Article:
A photonic crystal is created by fabricating a periodic variation in the index of refraction of a material. The devices created by our team at the University of Illinois at Urbana-Champaign rely on the unique out-of-plane propagation properties that the photonic crystal provides, rather than the better-known in-plane photonic bandgap effect. Experimental work has shown that the effective index for a mode propagating out of plane in a 2-D photonic crystal is much higher than what would be predicted by using a fill-factor estimate.5 It is this property that is exploited to fabricate photonic crystal VCSELs.
To design single-mode photonic crystal VCSELs, we use theory originally developed for endlessly single-mode photonic crystal fibers. The basic structure consists of a 2-D photonic crystal with a central defect. The parameters of the crystal, including lattice type, lattice spacing and hole diameter, can be independently chosen to design the index of refraction of the “cladding” region, while the unperturbed index of the central defect forms the “core.”
Given this index contrast and the radius of the central defect (and taking into account the finite etch depth of the holes), photonic crystal VCSELs can be designed to predictably lase single-mode.6,7 Because we dispense with the photonic bandgap effect, the feature sizes of the crystal are not limited by the wavelength of operation, and typical designs have hole diameters greater than 1 μm. Fabrication of the photonic crystal therefore requires only two steps: definition of the pattern by photolithography and a dry etch.
Stable CW operation
Reliable room-temperature continuous-wave single-mode operation has been demonstrated in both oxide- and implant-confined photonic crystal6-9 and holey VCSELs10,11 at a variety of wavelengths. Figure 3 illustrates how a photonic crystal pattern modifies the spectrum of a multimode oxide-confined VCSEL to be single-mode. In oxide-confined VCSELs, the etched photonic crystal or holey pattern usually leads to an increase in threshold and a decrease in efficiency because it introduces loss to the modes confined by the low-index oxide layer as well as index confinement.
Figure 3. A conventional oxide-confined VCSEL produces a multimode spectrum at various injection levels (a). Etching a photonic crystal into the top facet forces it into single-mode oscillation (b).
In contrast, the index confinement in conventional implant-confined VCSELs is thermally induced and therefore is quite weak. In these devices, the addition of strong index confinement provided by the photonic crystal reduces diffraction loss. This has been shown to simultaneously decrease threshold, increase single-mode output power, increase device efficiency and suppress higher-order modes — that is, the laser improves in every way.
Two main factors have motivated research in symmetric holey structures as an alternative to the periodic photonic crystal pattern. First, because the diameter of the central defect that forms the lasing cavity is a function of the crystal design (i.e., the size and spacing of the holes), it is not a wholly independent degree of freedom in the photonic crystal approach.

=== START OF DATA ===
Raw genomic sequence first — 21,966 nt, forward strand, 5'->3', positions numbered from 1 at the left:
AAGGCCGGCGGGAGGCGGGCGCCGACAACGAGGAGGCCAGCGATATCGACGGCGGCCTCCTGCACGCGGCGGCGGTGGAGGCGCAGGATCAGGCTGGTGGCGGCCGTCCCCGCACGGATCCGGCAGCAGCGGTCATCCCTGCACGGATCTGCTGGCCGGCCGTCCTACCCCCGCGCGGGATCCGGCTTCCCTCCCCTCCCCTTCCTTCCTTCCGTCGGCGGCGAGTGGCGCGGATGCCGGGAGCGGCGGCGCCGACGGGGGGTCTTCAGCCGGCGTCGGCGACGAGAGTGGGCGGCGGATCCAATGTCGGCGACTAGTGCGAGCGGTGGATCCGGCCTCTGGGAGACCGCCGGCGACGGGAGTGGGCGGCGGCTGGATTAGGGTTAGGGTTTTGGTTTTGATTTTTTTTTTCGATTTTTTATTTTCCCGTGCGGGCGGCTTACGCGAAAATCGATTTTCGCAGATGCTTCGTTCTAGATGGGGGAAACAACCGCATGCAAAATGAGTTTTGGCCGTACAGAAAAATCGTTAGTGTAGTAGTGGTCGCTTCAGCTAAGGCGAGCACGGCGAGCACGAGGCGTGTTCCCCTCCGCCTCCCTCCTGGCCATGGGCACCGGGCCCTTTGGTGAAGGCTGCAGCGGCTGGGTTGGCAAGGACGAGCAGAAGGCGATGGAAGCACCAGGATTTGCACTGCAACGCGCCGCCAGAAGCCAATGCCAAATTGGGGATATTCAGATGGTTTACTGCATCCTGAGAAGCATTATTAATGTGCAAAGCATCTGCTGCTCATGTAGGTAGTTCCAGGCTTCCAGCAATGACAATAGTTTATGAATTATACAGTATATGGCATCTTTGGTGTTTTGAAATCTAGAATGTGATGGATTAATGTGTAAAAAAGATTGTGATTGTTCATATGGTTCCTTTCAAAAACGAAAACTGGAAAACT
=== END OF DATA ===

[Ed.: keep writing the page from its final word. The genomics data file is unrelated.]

Second, the index contrast in theory could be designed to be arbitrarily small so that it would support a single fundamental mode of any desired radius (and therefore power). In reality, there is a lower limit. As the index contrast diminishes (i.e., on the order of 10–3), thermal instabilities cause unpredictable, multimode operation. For 850-nm VCSELs, this limits the maximum reliable single-mode lasing aperture to approximately 10 μm in diameter, which in turn has limited maximum reported single-mode powers to just a few milliwatts.
The use of wedge-shaped holes produces an effective graded, as opposed to step, transverse index profile. This increases the theoretical fundamental mode diameter by more than 40 percent, allowing for a significant enhancement in single-mode output.
To date, we have demonstrated both out-of-phase and in-phase coherent coupling of 2 × 1 and 2 × 2 arrays of defect cavities in oxide-confined photonic crystal VCSEL arrays.12-14 An example of the far-field emission profile is shown in Figure 4.
Figure 4. The far-field image of an in-phase coherently coupled 2 × 2 array of defect cavities in a photonic crystal VCSEL shows a central peak surrounded by four minor peaks (a). A height-coded intensity plot depicts the same far-field pattern (b).
Additionally, electronic beam steering has been demonstrated in 2 × 1 arrays by preferentially pumping one defect cavity over the other. By applying antenna array theory to the far-field data, it is possible to calculate the relative phase difference between the fields emitted from each defect.15 It is a change in this phase angle that contributes to beam-steering. Efforts are under way to examine the optical coherence properties of these arrays as well as to explore beam steering.
Etched photonic crystal VCSELs offer great potential for commercialization. They rely on the unique out-of-plane propagation properties of photonic crystals, and as such, the design parameters are not limited by the wavelength of operation. Photonic crystals and other holey structures are designed easily and require only two additional fabrication steps for incorporation into virtually any existing VCSEL design.
Photonic crystal and holey VCSELs may become the low-cost single-mode laser source of choice for a variety of applications. With further research, extended-array coherent sources based on photonic crystal VCSEL technology also may become useful for many applications.
Meet the authors
Paul O. Leisher is a doctoral student (e-mail: email@example.com) and Kent D. Choquette is a professor (e-mail: firstname.lastname@example.org), both in the department of electrical and computer engineering at the University of Illinois at Urbana-Champaign.